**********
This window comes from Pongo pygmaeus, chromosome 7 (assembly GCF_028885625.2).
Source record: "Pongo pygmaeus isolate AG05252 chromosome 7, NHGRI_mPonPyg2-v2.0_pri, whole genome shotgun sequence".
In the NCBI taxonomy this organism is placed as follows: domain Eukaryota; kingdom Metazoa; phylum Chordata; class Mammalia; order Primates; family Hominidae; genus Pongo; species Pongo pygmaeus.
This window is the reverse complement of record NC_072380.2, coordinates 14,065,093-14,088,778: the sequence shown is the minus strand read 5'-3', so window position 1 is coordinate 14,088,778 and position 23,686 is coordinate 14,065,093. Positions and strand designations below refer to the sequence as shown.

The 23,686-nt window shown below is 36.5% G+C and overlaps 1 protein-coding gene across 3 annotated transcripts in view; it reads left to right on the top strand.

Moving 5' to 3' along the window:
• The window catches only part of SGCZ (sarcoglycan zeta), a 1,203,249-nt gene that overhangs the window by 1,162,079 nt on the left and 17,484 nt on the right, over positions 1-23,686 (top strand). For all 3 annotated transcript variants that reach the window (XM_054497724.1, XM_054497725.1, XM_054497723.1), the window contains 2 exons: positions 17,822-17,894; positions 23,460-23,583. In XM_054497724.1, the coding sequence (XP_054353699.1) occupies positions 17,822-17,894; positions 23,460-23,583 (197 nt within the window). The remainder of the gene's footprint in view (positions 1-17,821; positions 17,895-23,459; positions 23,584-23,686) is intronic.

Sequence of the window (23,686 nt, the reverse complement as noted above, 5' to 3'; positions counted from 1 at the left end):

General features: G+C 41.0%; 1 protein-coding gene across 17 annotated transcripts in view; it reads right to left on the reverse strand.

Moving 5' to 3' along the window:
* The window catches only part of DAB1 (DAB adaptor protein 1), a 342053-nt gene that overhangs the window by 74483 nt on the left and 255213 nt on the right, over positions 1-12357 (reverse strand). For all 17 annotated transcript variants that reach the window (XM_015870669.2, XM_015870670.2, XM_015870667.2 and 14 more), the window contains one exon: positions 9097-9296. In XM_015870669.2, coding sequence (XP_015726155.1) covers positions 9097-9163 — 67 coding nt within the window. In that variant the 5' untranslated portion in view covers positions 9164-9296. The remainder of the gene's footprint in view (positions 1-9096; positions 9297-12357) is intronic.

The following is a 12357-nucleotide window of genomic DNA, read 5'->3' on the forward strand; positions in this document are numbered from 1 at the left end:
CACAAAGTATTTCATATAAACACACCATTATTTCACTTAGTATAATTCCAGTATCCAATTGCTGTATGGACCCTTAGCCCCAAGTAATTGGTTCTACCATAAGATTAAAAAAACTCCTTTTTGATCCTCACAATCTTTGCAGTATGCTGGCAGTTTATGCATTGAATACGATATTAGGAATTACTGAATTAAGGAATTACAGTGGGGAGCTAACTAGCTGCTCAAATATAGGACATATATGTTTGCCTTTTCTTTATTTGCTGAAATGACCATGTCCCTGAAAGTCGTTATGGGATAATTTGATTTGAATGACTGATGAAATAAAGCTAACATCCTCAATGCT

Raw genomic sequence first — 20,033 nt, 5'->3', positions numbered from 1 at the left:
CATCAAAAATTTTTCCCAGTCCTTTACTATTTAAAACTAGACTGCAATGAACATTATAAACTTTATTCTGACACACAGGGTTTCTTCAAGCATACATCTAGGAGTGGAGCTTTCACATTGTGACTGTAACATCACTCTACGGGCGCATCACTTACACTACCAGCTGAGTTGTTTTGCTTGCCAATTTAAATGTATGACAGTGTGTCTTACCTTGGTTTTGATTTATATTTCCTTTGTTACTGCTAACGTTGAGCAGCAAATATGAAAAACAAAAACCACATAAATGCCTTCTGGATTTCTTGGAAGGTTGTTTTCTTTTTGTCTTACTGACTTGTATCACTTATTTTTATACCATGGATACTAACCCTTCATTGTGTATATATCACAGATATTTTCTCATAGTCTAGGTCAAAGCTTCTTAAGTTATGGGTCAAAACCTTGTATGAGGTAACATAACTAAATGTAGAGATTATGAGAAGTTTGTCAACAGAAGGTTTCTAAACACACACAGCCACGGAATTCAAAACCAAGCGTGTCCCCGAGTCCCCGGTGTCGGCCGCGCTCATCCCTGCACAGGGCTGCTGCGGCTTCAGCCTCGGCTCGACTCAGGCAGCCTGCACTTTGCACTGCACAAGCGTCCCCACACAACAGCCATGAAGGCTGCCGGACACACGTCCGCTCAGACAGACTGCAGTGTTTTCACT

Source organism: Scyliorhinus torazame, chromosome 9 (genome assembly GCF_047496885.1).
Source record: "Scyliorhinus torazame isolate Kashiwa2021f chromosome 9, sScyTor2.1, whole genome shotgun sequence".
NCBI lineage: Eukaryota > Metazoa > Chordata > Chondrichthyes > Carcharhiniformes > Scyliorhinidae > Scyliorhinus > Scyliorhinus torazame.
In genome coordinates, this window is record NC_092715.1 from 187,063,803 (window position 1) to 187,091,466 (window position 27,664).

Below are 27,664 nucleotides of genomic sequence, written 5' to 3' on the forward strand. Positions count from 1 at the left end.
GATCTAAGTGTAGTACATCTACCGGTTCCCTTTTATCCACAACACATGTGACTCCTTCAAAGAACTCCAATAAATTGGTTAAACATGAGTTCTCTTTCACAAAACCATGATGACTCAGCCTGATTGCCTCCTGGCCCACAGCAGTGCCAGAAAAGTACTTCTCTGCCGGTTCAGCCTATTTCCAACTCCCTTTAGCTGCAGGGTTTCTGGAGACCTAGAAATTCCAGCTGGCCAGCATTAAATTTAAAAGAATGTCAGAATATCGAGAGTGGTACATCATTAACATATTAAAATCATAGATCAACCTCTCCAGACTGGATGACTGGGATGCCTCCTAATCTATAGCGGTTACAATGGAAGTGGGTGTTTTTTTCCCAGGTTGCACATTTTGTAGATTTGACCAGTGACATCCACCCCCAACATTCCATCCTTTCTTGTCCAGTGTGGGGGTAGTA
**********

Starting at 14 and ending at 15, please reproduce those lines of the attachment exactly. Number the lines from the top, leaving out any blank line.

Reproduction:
Raw genomic sequence first — 20,033 nt, 5'->3', positions numbered from 1 at the left:
CATCAAAAATTTTTCCCAGTCCTTTACTATTTAAAACTAGACTGCAATGAACATTATAAACTTTATTCTGACACACAGGGTTTCTTCAAGCATACATCTAGGAGTGGAGCTTTCACATTGTGACTGTAACATCACTCTACGGGCGCATCACTTACACTACCAGCTGAGTTGTTTTGCTTGCCAATTTAAATGTATGACAGTGTGTCTTACCTTGGTTTTGATTTATATTTCCTTTGTTACTGCTAACGTTGAGCAGCAAATATGAAAAACAAAAACCACATAAATGCCTTCTGGATTTCTTGGAAGGTTGTTTTCTTTTTGTCTTACTGACTTGTATCACTTATTTTTATACCATGGATACTAACCCTTCATTGTGTATATATCACAGATATTTTCTCATAGTCTAGGTCAAAGCTTCTTAAGTTATGGGTCAAAACCTTGTATGAGGTAACATAACTAAATGTAGAGATTATGAGAAGTTTGTCAACAGAAGGTTTCTAAACACACACAGCCACGGAATTCAAAACCAAGCGTGTCCCCGAGTCCCCGGTGTCGGCCGCGCTCATCCCTGCACAGGGCTGCTGCGGCTTCAGCCTCGGCTCGACTCAGGCAGCCTGCACTTTGCACTGCACAAGCGTCCCCACACAACAGCCATGAAGGCTGCCGGACACACGTCCGCTCAGACAGACTGCAGTGTTTTCACT